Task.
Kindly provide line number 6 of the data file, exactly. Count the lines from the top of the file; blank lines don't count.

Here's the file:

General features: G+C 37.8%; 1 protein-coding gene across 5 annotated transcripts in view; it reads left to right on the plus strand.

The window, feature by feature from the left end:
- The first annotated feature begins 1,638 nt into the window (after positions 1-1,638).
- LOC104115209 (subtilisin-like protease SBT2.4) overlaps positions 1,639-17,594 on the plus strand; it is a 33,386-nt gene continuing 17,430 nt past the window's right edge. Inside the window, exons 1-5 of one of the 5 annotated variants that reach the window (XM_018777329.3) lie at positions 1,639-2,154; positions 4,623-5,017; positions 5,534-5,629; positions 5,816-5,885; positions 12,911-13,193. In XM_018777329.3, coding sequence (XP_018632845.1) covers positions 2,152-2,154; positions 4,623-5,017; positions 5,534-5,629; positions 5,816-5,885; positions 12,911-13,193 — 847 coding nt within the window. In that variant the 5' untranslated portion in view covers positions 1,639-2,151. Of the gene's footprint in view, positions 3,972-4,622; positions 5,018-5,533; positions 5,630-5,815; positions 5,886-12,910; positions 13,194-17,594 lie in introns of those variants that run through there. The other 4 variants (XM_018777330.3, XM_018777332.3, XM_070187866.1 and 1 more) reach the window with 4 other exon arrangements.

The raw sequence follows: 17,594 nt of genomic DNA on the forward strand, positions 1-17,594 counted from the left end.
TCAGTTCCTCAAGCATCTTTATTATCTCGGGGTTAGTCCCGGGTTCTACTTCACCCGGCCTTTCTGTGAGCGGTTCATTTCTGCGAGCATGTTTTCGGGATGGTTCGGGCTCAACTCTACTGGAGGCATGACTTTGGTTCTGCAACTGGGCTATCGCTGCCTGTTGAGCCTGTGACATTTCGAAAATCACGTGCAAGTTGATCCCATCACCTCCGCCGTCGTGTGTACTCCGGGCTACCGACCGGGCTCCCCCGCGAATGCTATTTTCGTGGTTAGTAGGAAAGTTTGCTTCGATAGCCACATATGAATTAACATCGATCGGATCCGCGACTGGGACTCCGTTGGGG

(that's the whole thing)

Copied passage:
TCAGTTCCTCAAGCATCTTTATTATCTCGGGGTTAGTCCCGGGTTCTACTTCACCCGGCCTTTCTGTGAGCGGTTCATTTCTGCGAGCATGTTTTCGGGATGGTTCGGGCTCAACTCTACTGGAGGCATGACTTTGGTTCTGCAACTGGGCTATCGCTGCCTGTTGAGCCTGTGACATTTCGAAAATCACGTGCAAGTTGATCCCATCACCTCCGCCGTCGTGTGTACTCCGGGCTACCGACCGGGCTCCCCCGCGAATGCTATTTTCGTGGTTAGTAGGAAAGTTTGCTTCGATAGCCACATATGAATTAACATCGATCGGATCCGCGACTGGGACTCCGTTGGGG